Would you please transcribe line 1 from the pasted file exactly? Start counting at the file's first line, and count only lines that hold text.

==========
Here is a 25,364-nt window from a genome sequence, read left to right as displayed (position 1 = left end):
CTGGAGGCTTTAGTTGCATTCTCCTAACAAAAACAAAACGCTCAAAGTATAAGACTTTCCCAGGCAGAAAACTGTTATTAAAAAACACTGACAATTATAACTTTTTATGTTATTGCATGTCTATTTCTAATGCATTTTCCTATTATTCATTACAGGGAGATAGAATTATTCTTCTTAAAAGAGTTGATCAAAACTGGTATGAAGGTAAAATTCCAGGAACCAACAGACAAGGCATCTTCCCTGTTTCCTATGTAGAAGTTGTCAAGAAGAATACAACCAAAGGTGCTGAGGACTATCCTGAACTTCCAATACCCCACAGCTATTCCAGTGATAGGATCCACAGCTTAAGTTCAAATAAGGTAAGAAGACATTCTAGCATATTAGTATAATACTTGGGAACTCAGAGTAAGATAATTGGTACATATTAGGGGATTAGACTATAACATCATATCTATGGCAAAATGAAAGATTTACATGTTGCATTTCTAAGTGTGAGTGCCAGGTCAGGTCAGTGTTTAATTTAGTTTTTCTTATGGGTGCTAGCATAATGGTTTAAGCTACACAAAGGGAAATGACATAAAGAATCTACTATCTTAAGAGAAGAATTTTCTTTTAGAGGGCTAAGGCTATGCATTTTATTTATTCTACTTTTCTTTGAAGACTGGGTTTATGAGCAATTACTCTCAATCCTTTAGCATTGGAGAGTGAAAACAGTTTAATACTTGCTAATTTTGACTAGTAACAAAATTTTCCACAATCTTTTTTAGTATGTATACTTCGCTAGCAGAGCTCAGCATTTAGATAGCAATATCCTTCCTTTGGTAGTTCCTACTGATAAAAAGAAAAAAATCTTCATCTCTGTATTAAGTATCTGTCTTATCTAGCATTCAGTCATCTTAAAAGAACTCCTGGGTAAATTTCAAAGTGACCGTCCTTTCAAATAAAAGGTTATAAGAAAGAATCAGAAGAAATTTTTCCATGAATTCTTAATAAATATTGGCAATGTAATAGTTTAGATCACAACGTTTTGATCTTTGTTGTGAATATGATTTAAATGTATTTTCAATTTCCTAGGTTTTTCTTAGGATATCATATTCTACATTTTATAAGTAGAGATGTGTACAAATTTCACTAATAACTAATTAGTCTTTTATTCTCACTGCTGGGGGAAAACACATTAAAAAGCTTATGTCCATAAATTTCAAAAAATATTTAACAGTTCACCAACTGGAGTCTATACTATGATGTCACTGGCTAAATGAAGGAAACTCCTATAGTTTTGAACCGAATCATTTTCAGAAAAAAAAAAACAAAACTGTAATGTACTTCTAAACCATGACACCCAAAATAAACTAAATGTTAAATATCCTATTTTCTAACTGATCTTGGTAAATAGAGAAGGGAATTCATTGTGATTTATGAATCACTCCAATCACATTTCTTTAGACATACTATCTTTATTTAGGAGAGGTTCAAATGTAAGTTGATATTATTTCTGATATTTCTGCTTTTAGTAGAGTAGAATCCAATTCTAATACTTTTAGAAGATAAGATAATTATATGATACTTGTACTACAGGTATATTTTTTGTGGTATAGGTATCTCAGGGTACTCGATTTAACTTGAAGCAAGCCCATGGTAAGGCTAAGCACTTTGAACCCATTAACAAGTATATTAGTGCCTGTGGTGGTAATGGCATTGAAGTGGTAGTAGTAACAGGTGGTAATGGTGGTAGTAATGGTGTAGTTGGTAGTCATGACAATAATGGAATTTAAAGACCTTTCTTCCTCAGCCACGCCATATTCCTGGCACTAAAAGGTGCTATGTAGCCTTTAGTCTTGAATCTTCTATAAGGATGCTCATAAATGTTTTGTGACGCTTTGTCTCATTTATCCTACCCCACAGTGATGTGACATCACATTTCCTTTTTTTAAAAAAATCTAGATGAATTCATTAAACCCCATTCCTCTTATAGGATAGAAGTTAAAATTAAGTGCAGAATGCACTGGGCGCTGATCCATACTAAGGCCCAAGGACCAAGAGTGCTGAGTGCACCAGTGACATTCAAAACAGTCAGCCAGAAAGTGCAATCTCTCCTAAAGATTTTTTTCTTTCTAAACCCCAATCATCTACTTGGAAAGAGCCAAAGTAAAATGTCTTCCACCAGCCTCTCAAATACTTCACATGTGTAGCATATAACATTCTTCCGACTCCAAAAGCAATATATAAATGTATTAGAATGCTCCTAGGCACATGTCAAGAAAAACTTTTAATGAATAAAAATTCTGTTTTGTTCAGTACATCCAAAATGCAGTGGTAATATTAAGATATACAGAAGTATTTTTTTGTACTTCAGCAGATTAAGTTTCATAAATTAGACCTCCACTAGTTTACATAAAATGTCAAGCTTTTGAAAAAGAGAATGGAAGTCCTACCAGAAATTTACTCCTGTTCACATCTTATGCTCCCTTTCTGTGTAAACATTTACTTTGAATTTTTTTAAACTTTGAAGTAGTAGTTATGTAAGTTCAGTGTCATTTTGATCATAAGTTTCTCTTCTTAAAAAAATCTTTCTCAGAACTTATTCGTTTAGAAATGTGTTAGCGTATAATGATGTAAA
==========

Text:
Here is a 25,364-nt window from a genome sequence, read left to right as displayed (position 1 = left end):